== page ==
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Surgical and Radiologic Anatomy

, Volume 41, Issue 11, pp 1333–1336 | Cite as

Ulnar trochlear notch articular surface has three morphological patterns: a neglected major anatomical feature

  • Trifon TotlisEmail author
  • Nikolaos Otountzidis
  • Stavros Papadopoulos
  • Maria Piagkou
  • Konstantinos Natsis
Original Article
  • 53 Downloads

Abstract

Purpose

The typical anatomical illustration of the trochlear notch articular surface includes a transverse rough non-articular ridge which separates the olecranon and coronoid part of the joint. This transverse ridge, the “bare area”, is not covered by cartilage and represents the optimal entry point for olecranon osteotomies. Aim of the present study was to encounter the anatomical variations in the morphology of the trochlear notch articular surface.

Methods

Two-hundred seventy-three dried ulnae were inspected and a qualitative classification of the variations of the trochlear notch articular surface was done. Correlation to gender and side was examined.

Results

Three distinct morphological patterns were observed. Separate olecranon and coronoid facets (Type I) were the most common pattern (165/273, 60.4%). Partial fusion of olecranon and coronoid facets (Type II) was observed in 75 out of 273 bones (27.5%), while a single olecranon and coronoid facet (Type III) was present in 33 out of 273 bones (12.1%). The occurrence of Type II and III was significantly more common in females (p < 0.001).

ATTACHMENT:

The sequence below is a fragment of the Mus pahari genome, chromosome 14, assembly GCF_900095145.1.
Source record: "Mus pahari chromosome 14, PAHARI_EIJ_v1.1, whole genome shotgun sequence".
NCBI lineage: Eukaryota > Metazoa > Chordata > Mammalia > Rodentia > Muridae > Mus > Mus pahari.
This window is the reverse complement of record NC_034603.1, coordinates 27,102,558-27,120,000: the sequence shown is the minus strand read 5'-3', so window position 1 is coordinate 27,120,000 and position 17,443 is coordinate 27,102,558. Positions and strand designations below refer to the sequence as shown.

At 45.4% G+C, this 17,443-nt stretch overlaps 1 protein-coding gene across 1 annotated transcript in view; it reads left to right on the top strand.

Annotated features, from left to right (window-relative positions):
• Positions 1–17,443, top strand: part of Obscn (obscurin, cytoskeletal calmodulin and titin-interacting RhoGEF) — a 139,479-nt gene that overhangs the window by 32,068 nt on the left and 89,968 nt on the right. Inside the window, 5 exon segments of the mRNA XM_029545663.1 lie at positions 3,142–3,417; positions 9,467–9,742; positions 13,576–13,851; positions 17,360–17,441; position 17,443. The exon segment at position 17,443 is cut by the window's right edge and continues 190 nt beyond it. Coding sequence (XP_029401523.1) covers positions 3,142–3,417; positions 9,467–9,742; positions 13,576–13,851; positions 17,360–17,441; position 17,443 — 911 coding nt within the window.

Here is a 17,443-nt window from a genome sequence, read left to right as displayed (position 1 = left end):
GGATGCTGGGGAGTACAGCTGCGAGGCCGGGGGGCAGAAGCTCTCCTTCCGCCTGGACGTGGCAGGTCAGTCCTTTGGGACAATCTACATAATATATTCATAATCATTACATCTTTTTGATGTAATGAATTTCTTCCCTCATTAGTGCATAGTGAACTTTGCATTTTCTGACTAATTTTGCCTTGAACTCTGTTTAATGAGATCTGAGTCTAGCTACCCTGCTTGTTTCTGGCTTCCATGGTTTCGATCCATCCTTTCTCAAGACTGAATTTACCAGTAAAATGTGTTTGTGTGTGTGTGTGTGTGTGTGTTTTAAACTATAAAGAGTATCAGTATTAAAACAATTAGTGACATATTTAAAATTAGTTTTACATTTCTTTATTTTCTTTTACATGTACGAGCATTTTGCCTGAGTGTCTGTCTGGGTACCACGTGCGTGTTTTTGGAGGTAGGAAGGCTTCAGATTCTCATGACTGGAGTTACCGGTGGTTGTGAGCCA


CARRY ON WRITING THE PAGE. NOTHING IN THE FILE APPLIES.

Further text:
Conclusions

The most common morphological pattern of the proximal ulna articular surface was the olecranon and coronoid facets separated by the transverse ridge, which is considered as the typical anatomical pattern. The partial fusion of olecranon and coronoid facets was the second most common pattern (27.5%) and the single olecranon and coronoid facet with no transverse ridge present was the rarest one (12.1%). These variations affect the area covered by cartilage. They are noticeable in an elbow MRI and they may have implications on olecranon osteotomy. Absence of the transverse ridge may confuse the surgeon during elbow arthroscopy.

Keywords

Proximal ulna Sigmoid notch Bare area Elbow anatomy Anatomical variations Elbow arthroscopy 

Notes

Compliance with ethical standards

Conflict of interest

The authors declare that they have no conflict of interest.

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Copyright information

© Springer-Verlag France SAS, part of Springer Nature 2019

Authors and Affiliations

  • Trifon Totlis
    • 1
    Email author
  • Nikolaos Otountzidis
    • 1
  • Stavros Papadopoulos
    • 1
  • Maria Piagkou
    • 2
  • Konstantinos Natsis
    • 1
  1. 1.Department of Anatomy and Surgical Anatomy, School of Medicine, Faculty of Health SciencesAristotle University of ThessalonikiThessalonikiGreece
  2. 2.Department of Anatomy, Medical SchoolNational and Kapodistrian University of AthensAthensGreece

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